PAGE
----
Amazing. But it makes sense.

So I backed away from “story movement,” and started weaving in the odd things about Johanna. I made up a few new things, too, just for merry measure.

Now my first chapter moves. Wheeee!

“I want to know what happens next,” my wife says. My daughter says the same.

Those are the best words I’ve ever heard!

OK, maybe hearing that The Mentalist is on DVD was better, but that was partly because I had Ruffles in hand.

Don’t be jealous about what my two readers said. Haha. They’re related, anyway.

You’re the one with the real talent! Keep at it.

M. Talmage Moorehead

Note: That picture up top is Chris Farley, the greatest comedian who ever lived. God rest his soul.

In this skit he’s a motivational speaker who lives “in a van down by the river.” My favorite line is…

“We got ourselves a writer here! Hey, Dad, I can’t see real good. Is that Bill Shakespeare over there?”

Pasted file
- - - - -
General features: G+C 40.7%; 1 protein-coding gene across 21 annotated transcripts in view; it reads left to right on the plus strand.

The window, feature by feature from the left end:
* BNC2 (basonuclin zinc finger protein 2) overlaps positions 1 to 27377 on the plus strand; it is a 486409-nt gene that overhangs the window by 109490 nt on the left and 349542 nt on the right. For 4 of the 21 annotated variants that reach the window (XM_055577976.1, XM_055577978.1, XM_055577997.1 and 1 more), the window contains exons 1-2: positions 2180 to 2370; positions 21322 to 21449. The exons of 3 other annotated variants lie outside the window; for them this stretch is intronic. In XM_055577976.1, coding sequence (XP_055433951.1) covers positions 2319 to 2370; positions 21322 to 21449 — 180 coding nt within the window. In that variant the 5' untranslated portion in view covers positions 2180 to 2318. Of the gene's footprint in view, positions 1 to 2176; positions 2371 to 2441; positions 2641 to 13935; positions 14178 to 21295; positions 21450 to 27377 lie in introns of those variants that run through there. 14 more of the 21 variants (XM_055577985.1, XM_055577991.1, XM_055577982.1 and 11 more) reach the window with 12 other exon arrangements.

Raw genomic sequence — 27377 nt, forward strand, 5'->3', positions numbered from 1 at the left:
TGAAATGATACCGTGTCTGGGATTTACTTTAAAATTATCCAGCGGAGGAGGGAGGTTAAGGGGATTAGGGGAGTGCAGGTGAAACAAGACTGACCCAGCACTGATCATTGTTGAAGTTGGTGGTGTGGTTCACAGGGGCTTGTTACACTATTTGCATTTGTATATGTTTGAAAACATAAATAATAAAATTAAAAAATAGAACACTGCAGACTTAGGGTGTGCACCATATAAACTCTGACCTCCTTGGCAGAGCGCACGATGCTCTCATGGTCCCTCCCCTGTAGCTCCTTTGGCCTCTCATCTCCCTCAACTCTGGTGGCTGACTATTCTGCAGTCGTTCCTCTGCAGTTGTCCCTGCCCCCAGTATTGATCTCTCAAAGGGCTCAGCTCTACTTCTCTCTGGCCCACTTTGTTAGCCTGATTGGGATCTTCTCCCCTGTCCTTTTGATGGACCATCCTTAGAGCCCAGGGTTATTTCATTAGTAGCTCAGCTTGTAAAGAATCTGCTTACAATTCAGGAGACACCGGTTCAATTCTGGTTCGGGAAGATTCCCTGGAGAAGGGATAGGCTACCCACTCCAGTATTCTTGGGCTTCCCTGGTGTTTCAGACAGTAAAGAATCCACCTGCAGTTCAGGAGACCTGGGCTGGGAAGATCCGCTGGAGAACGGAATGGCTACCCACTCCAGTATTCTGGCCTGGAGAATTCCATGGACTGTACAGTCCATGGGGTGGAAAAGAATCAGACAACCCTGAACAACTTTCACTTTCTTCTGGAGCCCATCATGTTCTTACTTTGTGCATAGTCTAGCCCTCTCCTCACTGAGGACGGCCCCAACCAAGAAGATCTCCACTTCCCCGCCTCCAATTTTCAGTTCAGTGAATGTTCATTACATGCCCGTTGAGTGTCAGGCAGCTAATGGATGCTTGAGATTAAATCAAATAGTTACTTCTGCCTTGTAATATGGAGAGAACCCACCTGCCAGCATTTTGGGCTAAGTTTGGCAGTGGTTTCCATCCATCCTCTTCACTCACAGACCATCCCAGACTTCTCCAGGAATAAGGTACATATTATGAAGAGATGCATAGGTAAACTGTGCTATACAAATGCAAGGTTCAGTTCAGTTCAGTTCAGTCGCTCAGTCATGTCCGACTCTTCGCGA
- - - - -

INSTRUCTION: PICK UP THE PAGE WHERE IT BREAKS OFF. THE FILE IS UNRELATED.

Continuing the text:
Here’s a link to a video of the skit:

Happiness, Flow and Writing Fiction

IMG00035Recently I watched a documentary on happiness. The scientists listed things associated with happiness across cultures around the world. Besides the usual suspects – a tight set of friends, community involvement, church attendance, having fun, etc., they talked about something new called, “flow.”

Flow is being “in-the-zone.” Many different things take people there. For distance runners it’s that moment where your body moves effortlessly, for basketball players it’s the euphoria of a shooting streak, for day-traders it’s a feeling that the sixth-sense is back again.

Researchers say that when you’re in “flow,” time passes silently. Hours seem like minutes.